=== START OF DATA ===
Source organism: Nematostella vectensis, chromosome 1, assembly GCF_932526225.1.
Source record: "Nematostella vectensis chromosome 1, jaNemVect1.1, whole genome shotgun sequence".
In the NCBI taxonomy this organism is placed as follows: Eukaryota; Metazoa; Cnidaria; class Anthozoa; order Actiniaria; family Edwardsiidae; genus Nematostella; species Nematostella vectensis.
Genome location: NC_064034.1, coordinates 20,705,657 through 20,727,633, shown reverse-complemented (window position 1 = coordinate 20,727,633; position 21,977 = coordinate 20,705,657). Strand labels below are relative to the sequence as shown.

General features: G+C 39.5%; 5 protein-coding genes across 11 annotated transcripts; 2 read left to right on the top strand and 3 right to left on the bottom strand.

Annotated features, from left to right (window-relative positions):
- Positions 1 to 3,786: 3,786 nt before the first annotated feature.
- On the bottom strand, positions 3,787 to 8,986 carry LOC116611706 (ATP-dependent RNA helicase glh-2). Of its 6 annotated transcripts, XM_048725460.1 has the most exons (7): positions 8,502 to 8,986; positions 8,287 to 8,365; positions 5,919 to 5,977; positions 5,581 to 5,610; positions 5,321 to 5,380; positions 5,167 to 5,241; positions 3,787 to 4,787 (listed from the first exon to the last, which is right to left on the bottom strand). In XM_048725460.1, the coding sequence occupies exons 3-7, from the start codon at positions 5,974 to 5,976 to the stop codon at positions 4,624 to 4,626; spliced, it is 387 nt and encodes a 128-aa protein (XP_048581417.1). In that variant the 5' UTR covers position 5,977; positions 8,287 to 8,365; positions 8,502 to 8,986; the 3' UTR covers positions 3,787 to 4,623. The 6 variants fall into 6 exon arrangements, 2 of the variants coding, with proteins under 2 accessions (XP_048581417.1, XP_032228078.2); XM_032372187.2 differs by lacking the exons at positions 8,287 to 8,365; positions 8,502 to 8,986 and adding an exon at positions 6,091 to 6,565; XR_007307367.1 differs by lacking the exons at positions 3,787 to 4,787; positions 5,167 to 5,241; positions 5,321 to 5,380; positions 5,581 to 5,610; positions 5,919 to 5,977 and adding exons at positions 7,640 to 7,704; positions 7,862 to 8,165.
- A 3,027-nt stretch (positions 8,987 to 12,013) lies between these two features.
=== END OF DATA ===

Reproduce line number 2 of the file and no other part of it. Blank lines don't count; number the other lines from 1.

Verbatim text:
Source record: "Nematostella vectensis chromosome 1, jaNemVect1.1, whole genome shotgun sequence".